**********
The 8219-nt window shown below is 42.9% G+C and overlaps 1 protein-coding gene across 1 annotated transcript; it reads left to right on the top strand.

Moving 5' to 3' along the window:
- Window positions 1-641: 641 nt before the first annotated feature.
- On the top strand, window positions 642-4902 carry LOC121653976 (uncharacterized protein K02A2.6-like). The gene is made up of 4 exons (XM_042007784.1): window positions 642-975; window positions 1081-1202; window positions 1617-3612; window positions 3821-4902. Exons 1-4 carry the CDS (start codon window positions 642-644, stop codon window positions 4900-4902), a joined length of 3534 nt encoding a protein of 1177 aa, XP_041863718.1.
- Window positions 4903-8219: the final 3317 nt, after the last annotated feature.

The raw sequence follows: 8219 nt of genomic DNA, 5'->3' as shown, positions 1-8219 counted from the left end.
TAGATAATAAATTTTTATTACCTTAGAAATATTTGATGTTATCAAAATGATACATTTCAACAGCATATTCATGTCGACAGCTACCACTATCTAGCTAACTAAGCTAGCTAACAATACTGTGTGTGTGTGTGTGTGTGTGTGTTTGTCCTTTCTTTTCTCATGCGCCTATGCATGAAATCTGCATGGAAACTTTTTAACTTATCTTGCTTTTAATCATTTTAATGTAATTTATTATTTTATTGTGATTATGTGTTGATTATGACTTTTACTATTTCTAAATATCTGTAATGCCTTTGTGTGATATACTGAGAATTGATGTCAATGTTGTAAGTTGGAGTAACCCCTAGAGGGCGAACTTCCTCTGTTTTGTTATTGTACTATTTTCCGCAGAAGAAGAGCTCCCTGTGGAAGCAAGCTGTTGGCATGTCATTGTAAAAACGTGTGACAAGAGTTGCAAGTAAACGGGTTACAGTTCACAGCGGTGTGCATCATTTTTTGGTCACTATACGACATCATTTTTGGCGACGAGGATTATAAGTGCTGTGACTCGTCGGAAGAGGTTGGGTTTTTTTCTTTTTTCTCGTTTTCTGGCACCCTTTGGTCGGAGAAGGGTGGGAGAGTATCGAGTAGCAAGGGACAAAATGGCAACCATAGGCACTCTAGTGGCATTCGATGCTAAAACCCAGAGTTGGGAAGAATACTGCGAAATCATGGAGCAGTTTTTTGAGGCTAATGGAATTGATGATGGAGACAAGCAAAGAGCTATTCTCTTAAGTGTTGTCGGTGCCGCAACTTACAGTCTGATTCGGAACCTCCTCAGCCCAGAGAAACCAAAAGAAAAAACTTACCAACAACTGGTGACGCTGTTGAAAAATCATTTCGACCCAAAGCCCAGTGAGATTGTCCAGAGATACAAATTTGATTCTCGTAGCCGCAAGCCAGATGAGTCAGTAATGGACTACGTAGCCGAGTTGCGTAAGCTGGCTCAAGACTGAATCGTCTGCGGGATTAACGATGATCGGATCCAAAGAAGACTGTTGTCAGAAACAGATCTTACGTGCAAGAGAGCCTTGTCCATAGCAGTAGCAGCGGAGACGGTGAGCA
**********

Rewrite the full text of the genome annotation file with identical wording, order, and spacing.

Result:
The 8219-nt window shown below is 42.9% G+C and overlaps 1 protein-coding gene across 1 annotated transcript; it reads left to right on the top strand.

Moving 5' to 3' along the window:
- Window positions 1-641: 641 nt before the first annotated feature.
- On the top strand, window positions 642-4902 carry LOC121653976 (uncharacterized protein K02A2.6-like). The gene is made up of 4 exons (XM_042007784.1): window positions 642-975; window positions 1081-1202; window positions 1617-3612; window positions 3821-4902. Exons 1-4 carry the CDS (start codon window positions 642-644, stop codon window positions 4900-4902), a joined length of 3534 nt encoding a protein of 1177 aa, XP_041863718.1.
- Window positions 4903-8219: the final 3317 nt, after the last annotated feature.

The raw sequence follows: 8219 nt of genomic DNA, 5'->3' as shown, positions 1-8219 counted from the left end.
TAGATAATAAATTTTTATTACCTTAGAAATATTTGATGTTATCAAAATGATACATTTCAACAGCATATTCATGTCGACAGCTACCACTATCTAGCTAACTAAGCTAGCTAACAATACTGTGTGTGTGTGTGTGTGTGTGTGTTTGTCCTTTCTTTTCTCATGCGCCTATGCATGAAATCTGCATGGAAACTTTTTAACTTATCTTGCTTTTAATCATTTTAATGTAATTTATTATTTTATTGTGATTATGTGTTGATTATGACTTTTACTATTTCTAAATATCTGTAATGCCTTTGTGTGATATACTGAGAATTGATGTCAATGTTGTAAGTTGGAGTAACCCCTAGAGGGCGAACTTCCTCTGTTTTGTTATTGTACTATTTTCCGCAGAAGAAGAGCTCCCTGTGGAAGCAAGCTGTTGGCATGTCATTGTAAAAACGTGTGACAAGAGTTGCAAGTAAACGGGTTACAGTTCACAGCGGTGTGCATCATTTTTTGGTCACTATACGACATCATTTTTGGCGACGAGGATTATAAGTGCTGTGACTCGTCGGAAGAGGTTGGGTTTTTTTCTTTTTTCTCGTTTTCTGGCACCCTTTGGTCGGAGAAGGGTGGGAGAGTATCGAGTAGCAAGGGACAAAATGGCAACCATAGGCACTCTAGTGGCATTCGATGCTAAAACCCAGAGTTGGGAAGAATACTGCGAAATCATGGAGCAGTTTTTTGAGGCTAATGGAATTGATGATGGAGACAAGCAAAGAGCTATTCTCTTAAGTGTTGTCGGTGCCGCAACTTACAGTCTGATTCGGAACCTCCTCAGCCCAGAGAAACCAAAAGAAAAAACTTACCAACAACTGGTGACGCTGTTGAAAAATCATTTCGACCCAAAGCCCAGTGAGATTGTCCAGAGATACAAATTTGATTCTCGTAGCCGCAAGCCAGATGAGTCAGTAATGGACTACGTAGCCGAGTTGCGTAAGCTGGCTCAAGACTGAATCGTCTGCGGGATTAACGATGATCGGATCCAAAGAAGACTGTTGTCAGAAACAGATCTTACGTGCAAGAGAGCCTTGTCCATAGCAGTAGCAGCGGAGACGGTGAGCA